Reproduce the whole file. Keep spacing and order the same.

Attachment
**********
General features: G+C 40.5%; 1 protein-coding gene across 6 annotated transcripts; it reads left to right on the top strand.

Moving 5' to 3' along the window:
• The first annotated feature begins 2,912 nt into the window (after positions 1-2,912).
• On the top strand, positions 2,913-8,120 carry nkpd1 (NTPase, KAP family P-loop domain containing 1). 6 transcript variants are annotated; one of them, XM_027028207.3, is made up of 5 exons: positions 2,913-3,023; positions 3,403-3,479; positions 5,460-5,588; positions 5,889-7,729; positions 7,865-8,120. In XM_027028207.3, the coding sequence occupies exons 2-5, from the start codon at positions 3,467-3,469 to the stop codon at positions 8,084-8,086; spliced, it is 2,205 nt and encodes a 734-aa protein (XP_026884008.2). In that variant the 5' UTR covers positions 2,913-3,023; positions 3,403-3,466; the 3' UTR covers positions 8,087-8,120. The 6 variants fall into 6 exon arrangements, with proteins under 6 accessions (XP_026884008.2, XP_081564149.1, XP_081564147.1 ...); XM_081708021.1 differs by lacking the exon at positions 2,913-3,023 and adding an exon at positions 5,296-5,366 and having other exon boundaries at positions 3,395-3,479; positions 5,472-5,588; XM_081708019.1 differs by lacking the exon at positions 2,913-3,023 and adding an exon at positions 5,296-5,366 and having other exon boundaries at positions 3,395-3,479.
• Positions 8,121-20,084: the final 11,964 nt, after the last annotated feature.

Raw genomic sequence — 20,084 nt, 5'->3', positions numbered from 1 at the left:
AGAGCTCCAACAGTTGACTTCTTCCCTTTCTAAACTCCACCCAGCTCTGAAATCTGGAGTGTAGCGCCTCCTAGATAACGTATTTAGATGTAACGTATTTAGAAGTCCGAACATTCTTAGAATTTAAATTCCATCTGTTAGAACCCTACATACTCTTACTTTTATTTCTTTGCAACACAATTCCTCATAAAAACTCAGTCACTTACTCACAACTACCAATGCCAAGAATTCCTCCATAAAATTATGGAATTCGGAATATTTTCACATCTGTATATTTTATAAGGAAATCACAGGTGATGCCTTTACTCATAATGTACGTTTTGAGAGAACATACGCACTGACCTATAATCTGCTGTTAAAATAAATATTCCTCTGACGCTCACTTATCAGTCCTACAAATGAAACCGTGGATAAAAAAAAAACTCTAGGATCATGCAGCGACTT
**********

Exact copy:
General features: G+C 40.5%; 1 protein-coding gene across 6 annotated transcripts; it reads left to right on the top strand.

Moving 5' to 3' along the window:
• The first annotated feature begins 2,912 nt into the window (after positions 1-2,912).
• On the top strand, positions 2,913-8,120 carry nkpd1 (NTPase, KAP family P-loop domain containing 1). 6 transcript variants are annotated; one of them, XM_027028207.3, is made up of 5 exons: positions 2,913-3,023; positions 3,403-3,479; positions 5,460-5,588; positions 5,889-7,729; positions 7,865-8,120. In XM_027028207.3, the coding sequence occupies exons 2-5, from the start codon at positions 3,467-3,469 to the stop codon at positions 8,084-8,086; spliced, it is 2,205 nt and encodes a 734-aa protein (XP_026884008.2). In that variant the 5' UTR covers positions 2,913-3,023; positions 3,403-3,466; the 3' UTR covers positions 8,087-8,120. The 6 variants fall into 6 exon arrangements, with proteins under 6 accessions (XP_026884008.2, XP_081564149.1, XP_081564147.1 ...); XM_081708021.1 differs by lacking the exon at positions 2,913-3,023 and adding an exon at positions 5,296-5,366 and having other exon boundaries at positions 3,395-3,479; positions 5,472-5,588; XM_081708019.1 differs by lacking the exon at positions 2,913-3,023 and adding an exon at positions 5,296-5,366 and having other exon boundaries at positions 3,395-3,479.
• Positions 8,121-20,084: the final 11,964 nt, after the last annotated feature.

Raw genomic sequence — 20,084 nt, 5'->3', positions numbered from 1 at the left:
AGAGCTCCAACAGTTGACTTCTTCCCTTTCTAAACTCCACCCAGCTCTGAAATCTGGAGTGTAGCGCCTCCTAGATAACGTATTTAGATGTAACGTATTTAGAAGTCCGAACATTCTTAGAATTTAAATTCCATCTGTTAGAACCCTACATACTCTTACTTTTATTTCTTTGCAACACAATTCCTCATAAAAACTCAGTCACTTACTCACAACTACCAATGCCAAGAATTCCTCCATAAAATTATGGAATTCGGAATATTTTCACATCTGTATATTTTATAAGGAAATCACAGGTGATGCCTTTACTCATAATGTACGTTTTGAGAGAACATACGCACTGACCTATAATCTGCTGTTAAAATAAATATTCCTCTGACGCTCACTTATCAGTCCTACAAATGAAACCGTGGATAAAAAAAAAACTCTAGGATCATGCAGCGACTT